After several months of featured articles on young European artists, we present you the last participant of Association Prism’s Sketchbook Station project. As a final delight, we give you one of the most active and prominent Serbian artists in the field of wall painting and street art.
Jana Danilović was in 1989 in Užice (Serbia). She finished her Bachelor’s and Master’s studies in wall painting at Faculty of Philology and Arts in Kragujevac (Serbia), currently she pursues a doctorate at Belgrade’s Faculty of Applied Arts. Also, she works as an assistant on the course Methodology of Teaching Art Education at Teacher’s Faculty in Užice. Until now, she has had ten solo exhibitions and around 50 collective exhibitions in her homeland and abroad. As well, she has made several dozen murals and interventions in public spaces in Serbia, Croatia, Bosnia and Herzegovina, Montenegro and Greece.
She does street art, murals and drawings. Belgrade is her place of residence. M.C. Escher, H.R. Giger, Matisse, Niki de Saint Phalle, Pussy Riot, Kathe Kollwitz and Space Invaders are just a part of a diverse spectrum of authors and artistic expressions that influenced the formation of Jana Danilović’s artistic expression. It is their artworks that motivated the young artist to ponder over issues she has been taking for granted. From old masters to punk bands, there were individuals whose performance made Jana to question certain facts and reach conclusions useful for her own work. At first sight, art of these authors doesn’t have a common ground with Jana’s work, but there are links underneath the surface, i.e. in the field of ideas.
Line is the basic tool of expression in the work of Jana Danilović, drawing being the ground and starting point of her every work, whether it is a smaller format on paper or a starting idea in the form of a sketch that will eventually grow into a monumental wall mural. Starting from a basic drawing, Jana likes to elaborate ideas by using matrices. She cuts her drawings from cardboard in order to achieve rhythmic play by repetition of forms that she subsequently enriches with the technique of aquarelle and by using acryl. Alongside matrices, Jana often reproduces her drawings to use them in combination with matrices and acryl – forming new drawings at the spot. The artist primarily explores the possibilities of materials such as paper, paste, acryl, India ink or spray; while color has a secondary role and serves only to occasionally emphasize details.
Jana Danilović find inspiration in day to day conversations and in reflecting situations and problems she regularly faces. Usually, the topics materialize in a series of drawings that afterwards get transformed into murals or street art interventions in space. Drawing, as a visual tool of universal language understandable to everyone, has arisen as the author’s natural expression.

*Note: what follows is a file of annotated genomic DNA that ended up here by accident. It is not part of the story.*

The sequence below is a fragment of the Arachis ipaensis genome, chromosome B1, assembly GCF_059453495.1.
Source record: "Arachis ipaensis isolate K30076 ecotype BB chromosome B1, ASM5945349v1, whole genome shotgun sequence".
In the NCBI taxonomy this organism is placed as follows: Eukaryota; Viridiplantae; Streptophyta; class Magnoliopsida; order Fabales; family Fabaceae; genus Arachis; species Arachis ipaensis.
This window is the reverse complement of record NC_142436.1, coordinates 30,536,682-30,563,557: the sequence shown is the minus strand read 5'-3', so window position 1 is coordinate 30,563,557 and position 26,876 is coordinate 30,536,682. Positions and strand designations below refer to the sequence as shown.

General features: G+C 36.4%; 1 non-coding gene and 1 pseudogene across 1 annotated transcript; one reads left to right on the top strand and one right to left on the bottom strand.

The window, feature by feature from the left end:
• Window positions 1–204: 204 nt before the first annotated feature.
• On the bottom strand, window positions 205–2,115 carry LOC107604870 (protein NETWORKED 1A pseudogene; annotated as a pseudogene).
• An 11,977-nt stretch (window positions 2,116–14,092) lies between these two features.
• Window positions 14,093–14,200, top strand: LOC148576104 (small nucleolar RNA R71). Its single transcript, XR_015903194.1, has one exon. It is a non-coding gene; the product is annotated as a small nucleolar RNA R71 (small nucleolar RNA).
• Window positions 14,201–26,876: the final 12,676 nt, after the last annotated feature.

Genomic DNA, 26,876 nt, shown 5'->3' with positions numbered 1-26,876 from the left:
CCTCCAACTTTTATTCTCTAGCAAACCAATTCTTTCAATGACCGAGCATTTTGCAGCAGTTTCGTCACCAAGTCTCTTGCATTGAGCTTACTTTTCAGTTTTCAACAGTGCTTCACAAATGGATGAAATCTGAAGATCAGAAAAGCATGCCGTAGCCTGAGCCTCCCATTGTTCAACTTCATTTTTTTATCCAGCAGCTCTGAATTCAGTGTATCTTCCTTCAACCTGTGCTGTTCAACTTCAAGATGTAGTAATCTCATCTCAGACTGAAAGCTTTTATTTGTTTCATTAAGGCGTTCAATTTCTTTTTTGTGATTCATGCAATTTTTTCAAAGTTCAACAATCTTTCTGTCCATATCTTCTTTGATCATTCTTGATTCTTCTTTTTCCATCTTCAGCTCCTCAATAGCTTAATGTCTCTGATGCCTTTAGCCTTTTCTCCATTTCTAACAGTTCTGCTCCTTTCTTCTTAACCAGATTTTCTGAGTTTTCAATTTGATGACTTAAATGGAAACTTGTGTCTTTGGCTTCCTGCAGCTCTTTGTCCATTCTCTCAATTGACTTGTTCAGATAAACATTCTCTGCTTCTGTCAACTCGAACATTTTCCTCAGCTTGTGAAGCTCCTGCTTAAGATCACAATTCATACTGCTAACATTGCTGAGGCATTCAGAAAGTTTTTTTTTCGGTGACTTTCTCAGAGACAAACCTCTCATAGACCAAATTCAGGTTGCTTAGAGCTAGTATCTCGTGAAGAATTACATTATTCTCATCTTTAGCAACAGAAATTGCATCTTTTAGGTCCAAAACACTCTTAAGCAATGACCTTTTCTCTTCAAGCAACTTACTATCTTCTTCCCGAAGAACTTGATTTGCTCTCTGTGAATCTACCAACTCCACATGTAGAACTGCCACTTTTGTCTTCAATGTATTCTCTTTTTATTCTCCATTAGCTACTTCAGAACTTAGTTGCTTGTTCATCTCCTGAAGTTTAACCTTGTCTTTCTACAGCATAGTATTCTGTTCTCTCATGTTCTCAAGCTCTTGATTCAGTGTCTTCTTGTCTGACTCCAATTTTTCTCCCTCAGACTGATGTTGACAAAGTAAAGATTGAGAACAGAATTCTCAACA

Through her artworks, Jana questions the individual’s role in society, who – being stretched between conformism and rebellion – fights for his/her ideals on everyday basis. In her work, Jana Danilović uses well known and easily understandable symbols to tell a story or comment on common topics that concern all of us. Sometimes it’s a joyful remark and sometimes it’s a grumbling comment; but they always pertain to that which transcends author’s personal life and enters the field of universality. Jana finds an impulse to create in the curiosity of what kind of feedback could be triggered by an artwork in the making. The aim of her creative expression is to encourage sincere – sometimes even uneasy, but always essential – reflection and feedback of the observer.
In her artwork for Sketchbook Station, Jana deals with questioning personal priorities in our time. While the media promote and impose upon us everything pretty, shiny, artificial and shallow as success formula, at the other hand, they mist our view and remove our attention from real problems of contemporary humans. So, while we embellish ourselves to meet up to expectations by building nice facades that demonstrate our youth and good looks, live in a nice house, have the latest phone and a powerful car; at the other hand, we hide the fact that we are more unemployed and lonelier than ever and that our fellow citizens search the skips in order to survive… Through her work, Jana Danilović experiments with the vision of beauty and combines it with the motive that symbolizes the opposite of everything beautiful and attractive, thereby inciting in the observer simultaneously adverse feelings of attraction and disgust towards the observed. With a constructive line of India ink, Jana has created a very classic and decorative drawing – canceling its beauty with a layer of repulsive flies made using a matrix and with minimal use of colors. The artwork’s message is very symbolic, truly ironic and strong in its expression: Look what sweetness can attract onto itself.
At the end of our last article, we ask you perhaps the most important question of all: What is your meaning of life? Have you set your priorities as you wanted or have you succumbed to delusions of imposed fake values daily promoted by the media?
And finally, we thank you for staying with us through this virtual representation of artistic souls who participate in Sketchbook Station project by Association Prism. You are warmly invited to remind yourself once again of presented artists and, in September, we expect you at the final exhibition where you will be able to see all participants’ artworks – that we were announcing, describing and only partially revealing in order to lure you into the exhibition opening.
Greta Mockutė | Anastassia Korstinskaja | Flávia Rodrigues Piątkiewicz | Timothy Hofmann | Nikol Greplová | Marie Sandahl | Dóra Pernyész | Marija Lovrić | Silvia Golja | Maruša Štibelj | Mia Maraković | Nikolina Knežević | Mercedes Bratoš | Petra Bojovski | Rene Grgić Đaković
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